Mickey Kerrigan (centre front row, behind John Jordan) at a Mountcharles Festival game in 1999.
The death after a short illness in Donegal Community Hospital of Michael Kerrigan, Mountcharles was learned of with much regret in south Donegal late last week.
Affectionately known as Mickey, the late Mr Kerrigan was well-known through his work and especially through his love of sport with St Naul's, Donegal and Kerry (in that order) top of his loves.
When you add in that he was the Mayor of Mountcharles for the last seven years, a role he carried out with great pride, it was understandable that his passing at a relatively young age was received with great sadness.
But while he was the first citizen of Mountcharles, he was a Drimarone man first and foremost. Born in February 1951, Mickey, apart from a brief spell in England and Dublin, spent nearly all of his working life on the roads of south and south-west Donegal supplying outlets with fruit and vegetables from McGinty's of Donegal Town. He had started under the guidance of Peter Campbell of Marian Villas, Donegal Town, served his apprenticeship and then took over. There were many stops over the years for chats and cups of tea on those trips. Michael took great pride in that work and was never a day off sick.
And nearly all conversations would turn to sport. Mickey had a love of all sport (the only sport he didn't understand was cricket). But it was Gaelic football which really took centre stage.
A very talented sportsman himself, he was a noted sprinter at local sports on McCahill's Holm in his early years and he was also a talented and nifty footballer. He was a panel member of the St Naul's team which won the Donegal junior championship in 1972 and a few years later was the player who scored the first goal for Letterbarrow Celtic when they entered the Donegal Junior League. That goal was also scored on McCahill's Holm, the centre of the Drimarone sporting universe at that time.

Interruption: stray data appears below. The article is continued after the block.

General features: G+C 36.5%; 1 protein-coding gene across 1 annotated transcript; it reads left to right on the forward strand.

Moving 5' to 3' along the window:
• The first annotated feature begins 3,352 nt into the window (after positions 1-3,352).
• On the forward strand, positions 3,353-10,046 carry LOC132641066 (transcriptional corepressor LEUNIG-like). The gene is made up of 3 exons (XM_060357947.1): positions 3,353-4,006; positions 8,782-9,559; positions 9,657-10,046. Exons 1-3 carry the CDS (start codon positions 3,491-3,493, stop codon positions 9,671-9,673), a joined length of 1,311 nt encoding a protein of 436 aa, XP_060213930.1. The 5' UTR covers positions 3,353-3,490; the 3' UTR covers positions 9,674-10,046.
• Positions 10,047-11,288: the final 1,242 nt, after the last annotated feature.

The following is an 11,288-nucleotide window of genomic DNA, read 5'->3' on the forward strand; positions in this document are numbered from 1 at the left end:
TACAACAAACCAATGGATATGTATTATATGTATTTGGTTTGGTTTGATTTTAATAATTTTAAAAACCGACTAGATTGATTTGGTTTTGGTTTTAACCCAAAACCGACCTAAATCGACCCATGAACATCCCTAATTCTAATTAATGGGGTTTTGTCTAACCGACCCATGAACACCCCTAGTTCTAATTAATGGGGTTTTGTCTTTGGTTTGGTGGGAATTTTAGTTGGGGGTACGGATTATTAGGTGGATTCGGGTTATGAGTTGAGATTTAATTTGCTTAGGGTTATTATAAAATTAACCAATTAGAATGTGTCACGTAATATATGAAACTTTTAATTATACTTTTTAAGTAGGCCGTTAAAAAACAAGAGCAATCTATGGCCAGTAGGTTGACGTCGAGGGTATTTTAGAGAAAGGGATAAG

His move to Mountcharles came after he met Anne McShane of Kilcar and they were married in March of 1978 and set up home there.
His great interest in GAA saw him being a spectator nearly every Sunday at a club or county game, travelling all over the country to follow his great love. And there would be plenty of discussion on different aspects of the games, because Mickey Kerrigan was a great man to get a discussion going. After Donegal, Kerry football was his second love. He was involved in many's an argument with all comers about the greatness of Kerry football. And he could hold his own in any argument, there was nothing he liked more.
Mickey was a man who had time to chat and also had a gentle nature. His work, family and sport were his great loves and he will be sadly missed, especially by his close family. He lived for them and especially his four grandchildren.
Michael Kerrigan was laid to rest in Mountcharles on Saturday last, shortly before Donegal were playing Armagh in an Ulster semi-final. As his remains passed through the village going to the Church of the Sacred Heart, St Naul's GAA club formed a guard of honour. You would imagine that Mickey was looking down on Breffni Park and making comments on how Donegal were playing.
He is survived by his wife Anne; daughter Helena; son Ronan; son-in-law Sean; brothers Tom and Jimmy; sister Anne Melhem (New York) and four grandchildren Jamie, Orla, Ryan and Emily.
May his soul rest in peace.
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